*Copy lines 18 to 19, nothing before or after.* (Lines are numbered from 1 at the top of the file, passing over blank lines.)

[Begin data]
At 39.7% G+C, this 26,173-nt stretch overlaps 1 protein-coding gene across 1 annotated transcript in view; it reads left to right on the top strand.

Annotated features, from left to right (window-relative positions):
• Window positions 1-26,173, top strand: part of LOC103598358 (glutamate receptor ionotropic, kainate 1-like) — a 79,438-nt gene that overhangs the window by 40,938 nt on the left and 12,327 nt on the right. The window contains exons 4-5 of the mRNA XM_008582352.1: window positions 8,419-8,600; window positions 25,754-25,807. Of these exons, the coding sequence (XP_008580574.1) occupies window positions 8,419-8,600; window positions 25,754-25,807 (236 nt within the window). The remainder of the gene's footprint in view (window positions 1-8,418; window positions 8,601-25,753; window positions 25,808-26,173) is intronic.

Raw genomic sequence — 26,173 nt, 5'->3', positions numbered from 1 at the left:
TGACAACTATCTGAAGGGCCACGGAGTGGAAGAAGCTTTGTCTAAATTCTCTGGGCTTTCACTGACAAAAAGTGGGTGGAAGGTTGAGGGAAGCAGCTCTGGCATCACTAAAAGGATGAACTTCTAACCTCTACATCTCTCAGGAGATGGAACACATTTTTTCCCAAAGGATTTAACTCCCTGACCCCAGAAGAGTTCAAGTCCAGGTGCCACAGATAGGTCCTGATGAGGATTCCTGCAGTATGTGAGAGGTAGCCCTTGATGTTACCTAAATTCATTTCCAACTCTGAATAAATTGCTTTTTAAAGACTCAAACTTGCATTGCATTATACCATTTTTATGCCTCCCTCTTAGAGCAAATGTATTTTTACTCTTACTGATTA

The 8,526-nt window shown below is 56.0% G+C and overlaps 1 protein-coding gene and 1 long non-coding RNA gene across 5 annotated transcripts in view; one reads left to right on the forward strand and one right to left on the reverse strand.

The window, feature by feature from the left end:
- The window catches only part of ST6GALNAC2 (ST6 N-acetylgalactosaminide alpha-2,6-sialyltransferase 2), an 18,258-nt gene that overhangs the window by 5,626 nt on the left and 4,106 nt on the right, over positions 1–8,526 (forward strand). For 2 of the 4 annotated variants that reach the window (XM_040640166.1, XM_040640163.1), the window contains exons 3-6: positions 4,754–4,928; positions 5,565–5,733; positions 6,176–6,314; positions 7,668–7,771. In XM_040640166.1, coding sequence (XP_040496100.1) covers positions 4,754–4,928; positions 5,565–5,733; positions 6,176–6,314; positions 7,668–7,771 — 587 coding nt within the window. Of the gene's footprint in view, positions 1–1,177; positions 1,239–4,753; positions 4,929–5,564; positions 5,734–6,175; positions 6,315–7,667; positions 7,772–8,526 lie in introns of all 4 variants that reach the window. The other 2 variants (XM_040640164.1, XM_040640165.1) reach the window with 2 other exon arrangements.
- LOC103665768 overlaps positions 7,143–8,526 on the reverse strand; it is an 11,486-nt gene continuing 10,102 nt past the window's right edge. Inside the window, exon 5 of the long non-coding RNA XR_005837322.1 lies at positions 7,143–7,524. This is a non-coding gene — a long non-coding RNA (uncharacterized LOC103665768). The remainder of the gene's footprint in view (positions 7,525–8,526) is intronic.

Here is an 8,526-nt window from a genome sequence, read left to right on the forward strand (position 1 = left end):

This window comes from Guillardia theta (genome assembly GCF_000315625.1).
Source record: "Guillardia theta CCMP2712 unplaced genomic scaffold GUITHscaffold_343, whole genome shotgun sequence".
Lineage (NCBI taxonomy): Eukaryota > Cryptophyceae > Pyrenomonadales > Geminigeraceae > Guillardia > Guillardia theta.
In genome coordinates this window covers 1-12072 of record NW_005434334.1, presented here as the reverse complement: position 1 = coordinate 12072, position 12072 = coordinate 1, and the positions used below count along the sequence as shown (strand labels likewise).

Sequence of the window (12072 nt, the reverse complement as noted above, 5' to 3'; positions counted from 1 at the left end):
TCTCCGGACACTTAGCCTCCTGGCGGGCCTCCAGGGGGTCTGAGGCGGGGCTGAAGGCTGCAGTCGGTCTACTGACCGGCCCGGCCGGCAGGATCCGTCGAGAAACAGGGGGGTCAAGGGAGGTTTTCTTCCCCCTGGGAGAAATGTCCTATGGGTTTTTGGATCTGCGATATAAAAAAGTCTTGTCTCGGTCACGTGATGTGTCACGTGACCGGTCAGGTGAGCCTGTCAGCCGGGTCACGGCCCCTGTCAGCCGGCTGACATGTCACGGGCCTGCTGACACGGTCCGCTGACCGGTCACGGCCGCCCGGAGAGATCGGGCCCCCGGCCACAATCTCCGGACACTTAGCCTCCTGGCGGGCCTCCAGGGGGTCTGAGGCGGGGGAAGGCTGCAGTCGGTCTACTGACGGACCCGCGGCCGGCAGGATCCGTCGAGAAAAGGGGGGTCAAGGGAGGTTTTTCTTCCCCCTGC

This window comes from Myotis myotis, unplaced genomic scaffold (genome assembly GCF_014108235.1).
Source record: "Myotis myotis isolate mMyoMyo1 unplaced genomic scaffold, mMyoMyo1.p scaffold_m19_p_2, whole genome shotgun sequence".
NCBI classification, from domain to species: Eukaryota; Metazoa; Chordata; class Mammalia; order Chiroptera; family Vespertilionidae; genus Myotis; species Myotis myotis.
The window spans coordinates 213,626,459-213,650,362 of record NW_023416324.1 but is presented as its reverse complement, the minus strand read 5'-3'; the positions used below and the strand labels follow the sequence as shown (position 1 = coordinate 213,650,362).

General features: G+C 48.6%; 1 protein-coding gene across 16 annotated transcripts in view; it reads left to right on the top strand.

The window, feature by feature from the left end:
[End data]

Source record: "Myotis myotis isolate mMyoMyo1 unplaced genomic scaffold, mMyoMyo1.p scaffold_m19_p_2, whole genome shotgun sequence".
NCBI classification, from domain to species: Eukaryota; Metazoa; Chordata; class Mammalia; order Chiroptera; family Vespertilionidae; genus Myotis; species Myotis myotis.